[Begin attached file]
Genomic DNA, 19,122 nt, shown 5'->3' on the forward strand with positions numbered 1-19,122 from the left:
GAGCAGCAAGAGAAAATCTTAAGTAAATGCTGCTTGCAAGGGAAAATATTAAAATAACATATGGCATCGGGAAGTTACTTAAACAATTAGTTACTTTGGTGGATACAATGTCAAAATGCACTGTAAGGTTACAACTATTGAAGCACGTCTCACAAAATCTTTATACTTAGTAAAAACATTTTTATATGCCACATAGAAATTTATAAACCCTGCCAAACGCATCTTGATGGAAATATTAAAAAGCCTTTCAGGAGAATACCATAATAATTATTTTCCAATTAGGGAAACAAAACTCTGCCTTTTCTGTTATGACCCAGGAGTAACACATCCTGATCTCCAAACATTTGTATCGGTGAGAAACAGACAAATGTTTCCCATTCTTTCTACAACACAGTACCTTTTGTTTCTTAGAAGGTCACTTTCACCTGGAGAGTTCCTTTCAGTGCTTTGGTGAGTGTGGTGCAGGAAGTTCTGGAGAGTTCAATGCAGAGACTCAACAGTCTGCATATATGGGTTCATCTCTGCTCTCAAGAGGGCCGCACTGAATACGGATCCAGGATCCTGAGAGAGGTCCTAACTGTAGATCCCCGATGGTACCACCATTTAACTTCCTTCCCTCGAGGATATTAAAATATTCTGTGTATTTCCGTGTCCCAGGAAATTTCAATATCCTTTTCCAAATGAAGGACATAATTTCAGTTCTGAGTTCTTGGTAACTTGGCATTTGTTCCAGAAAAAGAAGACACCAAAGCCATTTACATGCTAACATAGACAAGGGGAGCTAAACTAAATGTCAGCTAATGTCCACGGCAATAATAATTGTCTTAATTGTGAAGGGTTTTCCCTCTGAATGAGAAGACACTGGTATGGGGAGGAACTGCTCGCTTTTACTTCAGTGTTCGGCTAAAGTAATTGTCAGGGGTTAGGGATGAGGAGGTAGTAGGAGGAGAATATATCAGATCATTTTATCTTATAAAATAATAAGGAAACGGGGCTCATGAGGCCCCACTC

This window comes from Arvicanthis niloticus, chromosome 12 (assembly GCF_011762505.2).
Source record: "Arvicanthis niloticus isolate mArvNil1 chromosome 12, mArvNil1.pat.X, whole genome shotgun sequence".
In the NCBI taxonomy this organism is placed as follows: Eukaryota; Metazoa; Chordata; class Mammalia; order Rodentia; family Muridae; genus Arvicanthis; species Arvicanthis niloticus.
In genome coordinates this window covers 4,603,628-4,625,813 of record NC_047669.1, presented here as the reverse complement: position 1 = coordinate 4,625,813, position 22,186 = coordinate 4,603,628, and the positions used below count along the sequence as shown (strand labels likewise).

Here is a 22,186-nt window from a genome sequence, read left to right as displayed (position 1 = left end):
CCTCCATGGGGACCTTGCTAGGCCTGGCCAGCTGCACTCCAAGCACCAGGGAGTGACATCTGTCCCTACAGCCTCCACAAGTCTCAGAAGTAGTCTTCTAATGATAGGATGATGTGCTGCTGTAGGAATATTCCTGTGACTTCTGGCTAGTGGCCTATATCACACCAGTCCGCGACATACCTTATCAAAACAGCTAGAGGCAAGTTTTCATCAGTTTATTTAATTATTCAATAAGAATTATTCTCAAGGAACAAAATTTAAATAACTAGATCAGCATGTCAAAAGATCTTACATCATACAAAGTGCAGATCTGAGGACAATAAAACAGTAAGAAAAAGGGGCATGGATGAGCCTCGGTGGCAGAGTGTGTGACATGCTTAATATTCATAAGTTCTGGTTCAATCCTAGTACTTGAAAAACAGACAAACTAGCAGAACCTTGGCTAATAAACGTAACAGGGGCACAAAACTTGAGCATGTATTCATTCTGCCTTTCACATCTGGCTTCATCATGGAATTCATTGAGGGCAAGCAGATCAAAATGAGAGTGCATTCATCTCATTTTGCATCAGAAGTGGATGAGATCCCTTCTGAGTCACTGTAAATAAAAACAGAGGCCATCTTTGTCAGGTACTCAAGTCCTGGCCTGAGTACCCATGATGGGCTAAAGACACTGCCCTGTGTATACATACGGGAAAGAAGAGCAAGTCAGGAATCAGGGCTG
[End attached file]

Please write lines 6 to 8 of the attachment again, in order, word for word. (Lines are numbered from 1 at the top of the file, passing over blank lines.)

In genome coordinates this window covers 4,603,628-4,625,813 of record NC_047669.1, presented here as the reverse complement: position 1 = coordinate 4,625,813, position 22,186 = coordinate 4,603,628, and the positions used below count along the sequence as shown (strand labels likewise).

Here is a 22,186-nt window from a genome sequence, read left to right as displayed (position 1 = left end):
CCTCCATGGGGACCTTGCTAGGCCTGGCCAGCTGCACTCCAAGCACCAGGGAGTGACATCTGTCCCTACAGCCTCCACAAGTCTCAGAAGTAGTCTTCTAATGATAGGATGATGTGCTGCTGTAGGAATATTCCTGTGACTTCTGGCTAGTGGCCTATATCACACCAGTCCGCGACATACCTTATCAAAACAGCTAGAGGCAAGTTTTCATCAGTTTATTTAATTATTCAATAAGAATTATTCTCAAGGAACAAAATTTAAATAACTAGATCAGCATGTCAAAAGATCTTACATCATACAAAGTGCAGATCTGAGGACAATAAAACAGTAAGAAAAAGGGGCATGGATGAGCCTCGGTGGCAGAGTGTGTGACATGCTTAATATTCATAAGTTCTGGTTCAATCCTAGTACTTGAAAAACAGACAAACTAGCAGAACCTTGGCTAATAAACGTAACAGGGGCACAAAACTTGAGCATGTATTCATTCTGCCTTTCACATCTGGCTTCATCATGGAATTCATTGAGGGCAAGCAGATCAAAATGAGAGTGCATTCATCTCATTTTGCATCAGAAGTGGATGAGATCCCTTCTGAGTCACTGTAAATAAAAACAGAGGCCATCTTTGTCAGGTACTCAAGTCCTGGCCTGAGTACCCATGATGGGCTAAAGACACTGCCCTGTGTATACATACGGGAAAGAAGAGCAAGTCAGGAATCAGGGCTG